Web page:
GEORGE Osborne should have gone further in cutting the top rate of tax by reducing it from 50p to 40p in his Budget last week, rather than 45p, according to our readers’ panel.
Sixty-seven per cent of panellists on the Voice of the City Panel, run in conjunction with PoliticsHome, said the chancellor should have cut the top rate of tax back to 40p, compared to 30 per cent who disagreed.
However, the vast majority of panellists (76 per cent) said they were favourable towards the decision to cut the rate of income tax on those earning over £150,000.
One panellist said: “Reducing the top rate to 45p has effectively made it permanent, which will be counterproductive in the longer term. The chancellor would have been better off retaining 50p but committing to reduce it to 40p over a specific period.”
The most popular measure was the reduction in the headline rate of corporation tax by two per cent to 24 per cent. Eighty-seven per cent said they were favourable to the policy.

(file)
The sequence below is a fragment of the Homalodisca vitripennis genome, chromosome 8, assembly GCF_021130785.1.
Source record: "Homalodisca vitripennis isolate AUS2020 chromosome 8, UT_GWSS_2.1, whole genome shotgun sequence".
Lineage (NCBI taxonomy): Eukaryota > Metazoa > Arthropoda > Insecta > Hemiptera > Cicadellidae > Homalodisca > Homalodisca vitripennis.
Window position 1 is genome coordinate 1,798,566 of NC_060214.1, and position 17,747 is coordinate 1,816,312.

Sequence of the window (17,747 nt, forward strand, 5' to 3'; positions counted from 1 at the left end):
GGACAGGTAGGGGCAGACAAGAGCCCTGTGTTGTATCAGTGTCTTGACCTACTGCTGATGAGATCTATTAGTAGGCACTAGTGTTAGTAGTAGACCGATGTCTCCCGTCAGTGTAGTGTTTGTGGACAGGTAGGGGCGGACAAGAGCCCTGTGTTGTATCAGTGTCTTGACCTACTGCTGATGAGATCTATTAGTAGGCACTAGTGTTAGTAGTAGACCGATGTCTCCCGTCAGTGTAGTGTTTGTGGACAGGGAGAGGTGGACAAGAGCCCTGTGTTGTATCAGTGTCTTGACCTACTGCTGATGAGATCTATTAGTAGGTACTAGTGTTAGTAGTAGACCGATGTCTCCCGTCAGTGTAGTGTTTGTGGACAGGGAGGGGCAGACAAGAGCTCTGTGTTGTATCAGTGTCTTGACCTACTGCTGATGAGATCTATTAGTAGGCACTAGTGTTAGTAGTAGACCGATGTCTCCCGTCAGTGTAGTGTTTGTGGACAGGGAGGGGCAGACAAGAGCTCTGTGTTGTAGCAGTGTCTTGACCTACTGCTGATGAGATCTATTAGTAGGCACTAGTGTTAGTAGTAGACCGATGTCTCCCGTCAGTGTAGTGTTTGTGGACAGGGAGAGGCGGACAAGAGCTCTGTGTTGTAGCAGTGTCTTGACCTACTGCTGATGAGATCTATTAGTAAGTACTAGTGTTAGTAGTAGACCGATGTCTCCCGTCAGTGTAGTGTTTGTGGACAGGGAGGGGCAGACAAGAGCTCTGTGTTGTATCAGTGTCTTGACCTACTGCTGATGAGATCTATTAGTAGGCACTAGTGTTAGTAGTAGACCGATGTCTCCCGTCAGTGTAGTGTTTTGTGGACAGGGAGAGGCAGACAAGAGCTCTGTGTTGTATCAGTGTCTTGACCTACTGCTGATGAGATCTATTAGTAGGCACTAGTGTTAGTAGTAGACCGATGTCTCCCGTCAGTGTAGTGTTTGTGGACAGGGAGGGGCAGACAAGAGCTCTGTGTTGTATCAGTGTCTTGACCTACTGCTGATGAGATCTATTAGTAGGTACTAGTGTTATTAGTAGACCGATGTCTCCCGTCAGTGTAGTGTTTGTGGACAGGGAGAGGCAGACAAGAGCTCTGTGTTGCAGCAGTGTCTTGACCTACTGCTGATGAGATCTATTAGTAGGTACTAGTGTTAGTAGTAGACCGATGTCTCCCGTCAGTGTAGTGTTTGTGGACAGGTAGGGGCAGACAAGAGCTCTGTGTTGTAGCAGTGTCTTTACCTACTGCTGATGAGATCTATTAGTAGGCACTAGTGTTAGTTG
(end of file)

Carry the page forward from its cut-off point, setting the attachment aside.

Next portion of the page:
A new seven per cent rate of stamp duty on the sale of houses worth more than £2m was also popular with the majority of panellists, with 53 per cent saying they were favourable, against 32 per cent who said they were unfavourable.
Osborne’s so-called “granny tax”, which will see the personal allowance for pensioners frozen, drew a more mixed response. Roughly 40 per cent said they were unfavourable to the policy while a similar amount said they were favourable.
However, some members of the panel said they thought Osborne had failed in the way he presented the policy, which drew sharp criticism in the media last week. “It is surprising that Osborne didn’t at least pre-brief the ‘granny tax’, so that it could be presented as overall package of fairness and rebalancing,” said one panellist.
The Budget led to a modest bounce in the chancellor’s approval ratings on our panel. Forty-three per cent of panellists said they were more favourable to Osborne following the Budget compared to 25 per cent who said they were less favourable. Around one third said it had made no difference.